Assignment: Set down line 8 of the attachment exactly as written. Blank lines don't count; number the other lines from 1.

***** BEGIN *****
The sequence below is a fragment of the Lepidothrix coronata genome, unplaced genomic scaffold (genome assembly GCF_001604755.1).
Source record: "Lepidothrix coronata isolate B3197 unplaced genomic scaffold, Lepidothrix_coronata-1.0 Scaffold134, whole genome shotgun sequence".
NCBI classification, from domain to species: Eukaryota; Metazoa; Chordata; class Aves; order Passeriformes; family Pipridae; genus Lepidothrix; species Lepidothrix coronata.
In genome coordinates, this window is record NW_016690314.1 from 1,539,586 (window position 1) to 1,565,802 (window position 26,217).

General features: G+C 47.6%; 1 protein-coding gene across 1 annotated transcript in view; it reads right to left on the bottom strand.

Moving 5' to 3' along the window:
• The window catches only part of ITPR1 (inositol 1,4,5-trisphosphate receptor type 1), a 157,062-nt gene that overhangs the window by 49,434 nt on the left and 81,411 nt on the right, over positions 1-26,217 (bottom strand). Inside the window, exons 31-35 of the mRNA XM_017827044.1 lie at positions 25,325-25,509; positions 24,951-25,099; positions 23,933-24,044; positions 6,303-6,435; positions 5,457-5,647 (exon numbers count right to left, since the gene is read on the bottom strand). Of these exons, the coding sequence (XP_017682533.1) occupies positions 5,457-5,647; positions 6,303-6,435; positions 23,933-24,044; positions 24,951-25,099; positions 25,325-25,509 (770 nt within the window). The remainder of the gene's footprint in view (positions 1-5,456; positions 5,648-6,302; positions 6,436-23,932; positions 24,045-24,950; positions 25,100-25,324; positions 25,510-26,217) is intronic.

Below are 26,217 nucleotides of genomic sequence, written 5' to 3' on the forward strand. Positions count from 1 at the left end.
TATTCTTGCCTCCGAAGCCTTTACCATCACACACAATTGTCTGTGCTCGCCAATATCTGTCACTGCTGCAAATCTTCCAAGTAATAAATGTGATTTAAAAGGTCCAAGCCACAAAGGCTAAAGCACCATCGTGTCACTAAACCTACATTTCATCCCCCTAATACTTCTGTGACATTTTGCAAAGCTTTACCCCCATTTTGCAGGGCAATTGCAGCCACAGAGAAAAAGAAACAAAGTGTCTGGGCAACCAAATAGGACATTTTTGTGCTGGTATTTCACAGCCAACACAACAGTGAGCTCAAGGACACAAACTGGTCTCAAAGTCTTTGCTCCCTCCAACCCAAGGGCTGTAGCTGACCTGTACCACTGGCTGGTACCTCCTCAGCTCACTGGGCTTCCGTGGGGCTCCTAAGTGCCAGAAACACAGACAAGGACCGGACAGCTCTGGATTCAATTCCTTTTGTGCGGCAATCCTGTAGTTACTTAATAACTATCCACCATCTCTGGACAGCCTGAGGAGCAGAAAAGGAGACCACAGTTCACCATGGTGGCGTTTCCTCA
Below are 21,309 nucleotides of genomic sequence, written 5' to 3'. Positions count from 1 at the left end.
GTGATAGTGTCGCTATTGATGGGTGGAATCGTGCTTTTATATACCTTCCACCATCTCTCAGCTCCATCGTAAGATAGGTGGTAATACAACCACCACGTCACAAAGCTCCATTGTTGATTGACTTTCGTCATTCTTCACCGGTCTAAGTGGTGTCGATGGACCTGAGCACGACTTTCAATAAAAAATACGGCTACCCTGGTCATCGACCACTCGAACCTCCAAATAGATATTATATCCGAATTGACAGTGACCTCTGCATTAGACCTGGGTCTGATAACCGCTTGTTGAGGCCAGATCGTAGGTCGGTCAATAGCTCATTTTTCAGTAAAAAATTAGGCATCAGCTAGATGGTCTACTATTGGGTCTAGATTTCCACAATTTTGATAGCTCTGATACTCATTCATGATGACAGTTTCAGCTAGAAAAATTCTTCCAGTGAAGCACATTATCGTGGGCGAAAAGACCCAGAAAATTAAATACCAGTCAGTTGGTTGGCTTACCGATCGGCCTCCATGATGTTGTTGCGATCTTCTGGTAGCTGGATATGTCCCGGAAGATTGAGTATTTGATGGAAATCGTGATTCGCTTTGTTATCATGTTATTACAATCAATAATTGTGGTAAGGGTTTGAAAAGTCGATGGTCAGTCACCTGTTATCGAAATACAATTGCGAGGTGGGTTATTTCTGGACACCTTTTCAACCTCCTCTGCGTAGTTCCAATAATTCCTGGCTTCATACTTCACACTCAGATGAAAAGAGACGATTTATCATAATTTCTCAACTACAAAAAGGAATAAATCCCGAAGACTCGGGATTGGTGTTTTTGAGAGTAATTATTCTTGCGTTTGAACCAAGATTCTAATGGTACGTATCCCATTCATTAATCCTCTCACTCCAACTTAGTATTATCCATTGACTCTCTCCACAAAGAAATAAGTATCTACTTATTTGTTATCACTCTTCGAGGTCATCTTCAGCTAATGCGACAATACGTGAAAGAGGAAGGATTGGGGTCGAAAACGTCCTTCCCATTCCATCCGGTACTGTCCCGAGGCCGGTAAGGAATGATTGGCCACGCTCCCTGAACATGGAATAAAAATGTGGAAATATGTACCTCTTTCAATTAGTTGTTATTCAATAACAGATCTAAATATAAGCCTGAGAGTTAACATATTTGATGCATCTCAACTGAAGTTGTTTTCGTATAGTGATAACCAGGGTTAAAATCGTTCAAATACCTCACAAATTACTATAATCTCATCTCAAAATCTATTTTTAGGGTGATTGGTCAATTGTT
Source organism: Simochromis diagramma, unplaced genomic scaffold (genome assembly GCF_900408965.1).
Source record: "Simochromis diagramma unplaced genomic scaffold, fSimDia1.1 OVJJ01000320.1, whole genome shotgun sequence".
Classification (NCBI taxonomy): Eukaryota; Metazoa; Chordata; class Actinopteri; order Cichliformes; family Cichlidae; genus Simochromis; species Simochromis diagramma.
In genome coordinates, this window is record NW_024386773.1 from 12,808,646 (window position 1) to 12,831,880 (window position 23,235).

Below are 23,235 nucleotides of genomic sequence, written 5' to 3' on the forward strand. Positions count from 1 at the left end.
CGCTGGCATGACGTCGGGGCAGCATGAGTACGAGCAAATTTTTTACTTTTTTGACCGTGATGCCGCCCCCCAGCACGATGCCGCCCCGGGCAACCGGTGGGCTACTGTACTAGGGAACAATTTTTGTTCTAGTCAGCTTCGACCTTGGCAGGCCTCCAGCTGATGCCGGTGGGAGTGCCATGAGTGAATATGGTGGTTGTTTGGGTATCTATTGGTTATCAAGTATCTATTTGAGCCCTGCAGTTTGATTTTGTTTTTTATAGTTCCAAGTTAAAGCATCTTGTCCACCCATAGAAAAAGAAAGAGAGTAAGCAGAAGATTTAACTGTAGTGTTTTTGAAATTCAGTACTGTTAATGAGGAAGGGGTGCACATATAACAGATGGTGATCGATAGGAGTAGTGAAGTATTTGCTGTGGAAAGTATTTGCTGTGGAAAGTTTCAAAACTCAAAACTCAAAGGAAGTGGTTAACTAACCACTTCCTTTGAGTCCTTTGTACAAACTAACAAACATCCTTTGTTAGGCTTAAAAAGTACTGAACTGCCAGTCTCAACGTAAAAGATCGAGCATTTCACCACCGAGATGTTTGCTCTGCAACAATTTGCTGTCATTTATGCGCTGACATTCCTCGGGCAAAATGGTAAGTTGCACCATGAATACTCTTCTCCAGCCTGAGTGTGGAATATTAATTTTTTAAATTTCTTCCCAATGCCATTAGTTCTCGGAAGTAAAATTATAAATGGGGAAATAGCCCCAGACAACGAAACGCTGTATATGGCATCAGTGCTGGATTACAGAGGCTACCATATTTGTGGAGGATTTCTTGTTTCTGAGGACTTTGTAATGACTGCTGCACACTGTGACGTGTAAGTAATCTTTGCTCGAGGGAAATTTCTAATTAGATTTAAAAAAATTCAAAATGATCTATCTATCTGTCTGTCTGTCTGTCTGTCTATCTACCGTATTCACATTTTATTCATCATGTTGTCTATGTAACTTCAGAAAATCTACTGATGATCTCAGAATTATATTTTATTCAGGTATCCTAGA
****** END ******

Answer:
Below are 26,217 nucleotides of genomic sequence, written 5' to 3' on the forward strand. Positions count from 1 at the left end.